China criticized the United States after the Department of Justice indicted two Chinese nationals and accused them of cyber crime. A spokeswoman for the Chinese government called the move "quite arrogant and selfish" and accused the U.S. of "fabricating facts."
On Thursday, the Department of Justice unsealed an indictment against Chinese nationals Zhu Hua and Zhang Shilong. The two men were charged with "conspiracy to commit computer intrusions, conspiracy to commit wire fraud, and aggravated identity theft."
In addition to stealing intellectual property from American companies, Zhu and Zhang, as well as the APT10 hacking group they were a part of, stand accused of accessing the personal information of more than 100,000 Navy personnel. The DOJ said that Zhu and Zhang "acted in association with the Chinese Ministry of State Security's Tianjin State Security Bureau."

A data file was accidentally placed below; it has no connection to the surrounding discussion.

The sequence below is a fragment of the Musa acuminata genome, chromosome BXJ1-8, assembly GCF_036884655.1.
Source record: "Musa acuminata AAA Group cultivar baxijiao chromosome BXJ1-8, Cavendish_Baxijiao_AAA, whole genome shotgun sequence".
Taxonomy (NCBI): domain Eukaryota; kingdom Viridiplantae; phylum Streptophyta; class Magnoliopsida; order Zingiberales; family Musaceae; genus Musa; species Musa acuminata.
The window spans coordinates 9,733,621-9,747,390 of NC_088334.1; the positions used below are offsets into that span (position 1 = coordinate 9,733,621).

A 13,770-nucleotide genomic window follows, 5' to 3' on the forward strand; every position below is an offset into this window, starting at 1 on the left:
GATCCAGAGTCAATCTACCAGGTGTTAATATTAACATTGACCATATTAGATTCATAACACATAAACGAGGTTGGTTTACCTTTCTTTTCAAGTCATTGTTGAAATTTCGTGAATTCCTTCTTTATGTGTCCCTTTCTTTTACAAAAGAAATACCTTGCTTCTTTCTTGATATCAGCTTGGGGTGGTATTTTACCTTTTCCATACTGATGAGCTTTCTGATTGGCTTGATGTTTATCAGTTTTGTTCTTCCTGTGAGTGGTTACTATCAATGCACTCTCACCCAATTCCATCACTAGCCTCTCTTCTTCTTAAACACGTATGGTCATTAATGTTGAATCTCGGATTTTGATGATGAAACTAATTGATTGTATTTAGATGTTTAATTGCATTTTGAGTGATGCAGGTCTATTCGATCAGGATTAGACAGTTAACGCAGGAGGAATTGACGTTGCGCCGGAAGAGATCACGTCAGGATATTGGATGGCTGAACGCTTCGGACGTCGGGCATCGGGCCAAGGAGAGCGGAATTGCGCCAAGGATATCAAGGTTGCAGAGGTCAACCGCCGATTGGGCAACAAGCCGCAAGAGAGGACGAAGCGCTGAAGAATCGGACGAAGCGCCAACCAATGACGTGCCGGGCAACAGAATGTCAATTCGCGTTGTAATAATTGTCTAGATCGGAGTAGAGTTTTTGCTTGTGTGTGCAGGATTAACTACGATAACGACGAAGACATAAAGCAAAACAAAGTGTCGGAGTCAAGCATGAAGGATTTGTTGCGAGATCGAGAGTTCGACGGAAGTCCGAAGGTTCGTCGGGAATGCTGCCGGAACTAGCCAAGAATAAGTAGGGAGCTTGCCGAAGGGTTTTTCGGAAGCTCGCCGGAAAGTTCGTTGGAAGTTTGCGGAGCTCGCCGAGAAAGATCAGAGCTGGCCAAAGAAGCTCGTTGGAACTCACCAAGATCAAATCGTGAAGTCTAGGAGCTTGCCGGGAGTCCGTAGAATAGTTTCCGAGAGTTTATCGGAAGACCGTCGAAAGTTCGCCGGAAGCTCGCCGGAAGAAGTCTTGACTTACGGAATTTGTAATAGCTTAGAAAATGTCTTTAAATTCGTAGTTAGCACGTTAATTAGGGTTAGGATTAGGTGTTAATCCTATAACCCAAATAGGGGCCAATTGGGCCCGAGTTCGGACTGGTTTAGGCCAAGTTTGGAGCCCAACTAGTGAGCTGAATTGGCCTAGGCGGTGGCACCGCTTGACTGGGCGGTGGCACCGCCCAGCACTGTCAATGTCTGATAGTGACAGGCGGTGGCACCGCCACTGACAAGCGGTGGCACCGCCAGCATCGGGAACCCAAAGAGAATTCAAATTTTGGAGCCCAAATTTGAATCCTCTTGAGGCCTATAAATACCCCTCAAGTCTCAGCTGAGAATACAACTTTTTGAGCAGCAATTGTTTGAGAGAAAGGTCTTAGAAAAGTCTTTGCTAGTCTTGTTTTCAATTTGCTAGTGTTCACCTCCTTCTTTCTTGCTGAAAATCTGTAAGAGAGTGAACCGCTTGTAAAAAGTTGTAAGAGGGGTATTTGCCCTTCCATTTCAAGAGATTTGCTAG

"China will find it difficult to pretend that it is not responsible for this action," Deputy Attorney General Rod Rosenstein said during a news conference announcing the indictments. Rosenstein said that Zhu and Zhang "were part of a group that hacked computers in at least a dozen countries and gave China's intelligence service access to sensitive business information."
Neither man has been arrested, and the DOJ noted that they were innocent until proven guilty.
What did the Chinese government say now?
"The U.S. is a world superpower, and it's quite arrogant and selfish," Chinese Foreign Ministry spokeswoman Hua Chunying said during a press briefing Friday. She also insisted that "the Chinese government has never participated in or supported anyone in stealing trade secrets in any way."
Hua accused the United States of "fabricating facts," saying "they believe that a lie repeated a thousand times will become the truth, but I want to tell them that a lie is still a lie even after it has been repeated ten thousand times."